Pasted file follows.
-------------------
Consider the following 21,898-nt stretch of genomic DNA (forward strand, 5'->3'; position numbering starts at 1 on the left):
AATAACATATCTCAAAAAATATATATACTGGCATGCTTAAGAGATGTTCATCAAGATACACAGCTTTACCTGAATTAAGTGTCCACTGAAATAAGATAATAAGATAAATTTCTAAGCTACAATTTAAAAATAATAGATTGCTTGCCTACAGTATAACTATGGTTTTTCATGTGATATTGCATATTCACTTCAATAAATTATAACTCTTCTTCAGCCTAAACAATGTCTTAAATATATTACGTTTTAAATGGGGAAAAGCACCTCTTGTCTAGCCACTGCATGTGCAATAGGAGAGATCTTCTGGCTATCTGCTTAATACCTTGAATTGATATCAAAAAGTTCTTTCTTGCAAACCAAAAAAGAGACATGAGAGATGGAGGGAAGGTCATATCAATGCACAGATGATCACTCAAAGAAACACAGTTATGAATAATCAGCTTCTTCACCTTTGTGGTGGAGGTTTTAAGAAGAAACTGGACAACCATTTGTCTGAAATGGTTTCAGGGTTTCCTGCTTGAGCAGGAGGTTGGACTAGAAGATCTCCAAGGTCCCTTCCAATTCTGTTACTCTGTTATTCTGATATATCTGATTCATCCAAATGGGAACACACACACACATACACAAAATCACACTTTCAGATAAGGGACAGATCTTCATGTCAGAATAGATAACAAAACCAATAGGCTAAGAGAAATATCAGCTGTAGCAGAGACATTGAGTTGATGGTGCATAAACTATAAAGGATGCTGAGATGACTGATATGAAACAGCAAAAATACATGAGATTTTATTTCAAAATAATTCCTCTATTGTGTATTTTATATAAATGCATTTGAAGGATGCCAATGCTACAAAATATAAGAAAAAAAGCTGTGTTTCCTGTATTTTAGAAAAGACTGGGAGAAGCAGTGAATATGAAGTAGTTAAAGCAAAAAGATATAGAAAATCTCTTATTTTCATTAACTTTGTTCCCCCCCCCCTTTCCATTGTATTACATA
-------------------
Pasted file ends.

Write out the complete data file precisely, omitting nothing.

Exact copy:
Consider the following 21,898-nt stretch of genomic DNA (forward strand, 5'->3'; position numbering starts at 1 on the left):
AATAACATATCTCAAAAAATATATATACTGGCATGCTTAAGAGATGTTCATCAAGATACACAGCTTTACCTGAATTAAGTGTCCACTGAAATAAGATAATAAGATAAATTTCTAAGCTACAATTTAAAAATAATAGATTGCTTGCCTACAGTATAACTATGGTTTTTCATGTGATATTGCATATTCACTTCAATAAATTATAACTCTTCTTCAGCCTAAACAATGTCTTAAATATATTACGTTTTAAATGGGGAAAAGCACCTCTTGTCTAGCCACTGCATGTGCAATAGGAGAGATCTTCTGGCTATCTGCTTAATACCTTGAATTGATATCAAAAAGTTCTTTCTTGCAAACCAAAAAAGAGACATGAGAGATGGAGGGAAGGTCATATCAATGCACAGATGATCACTCAAAGAAACACAGTTATGAATAATCAGCTTCTTCACCTTTGTGGTGGAGGTTTTAAGAAGAAACTGGACAACCATTTGTCTGAAATGGTTTCAGGGTTTCCTGCTTGAGCAGGAGGTTGGACTAGAAGATCTCCAAGGTCCCTTCCAATTCTGTTACTCTGTTATTCTGATATATCTGATTCATCCAAATGGGAACACACACACACATACACAAAATCACACTTTCAGATAAGGGACAGATCTTCATGTCAGAATAGATAACAAAACCAATAGGCTAAGAGAAATATCAGCTGTAGCAGAGACATTGAGTTGATGGTGCATAAACTATAAAGGATGCTGAGATGACTGATATGAAACAGCAAAAATACATGAGATTTTATTTCAAAATAATTCCTCTATTGTGTATTTTATATAAATGCATTTGAAGGATGCCAATGCTACAAAATATAAGAAAAAAAGCTGTGTTTCCTGTATTTTAGAAAAGACTGGGAGAAGCAGTGAATATGAAGTAGTTAAAGCAAAAAGATATAGAAAATCTCTTATTTTCATTAACTTTGTTCCCCCCCCCCTTTCCATTGTATTACATA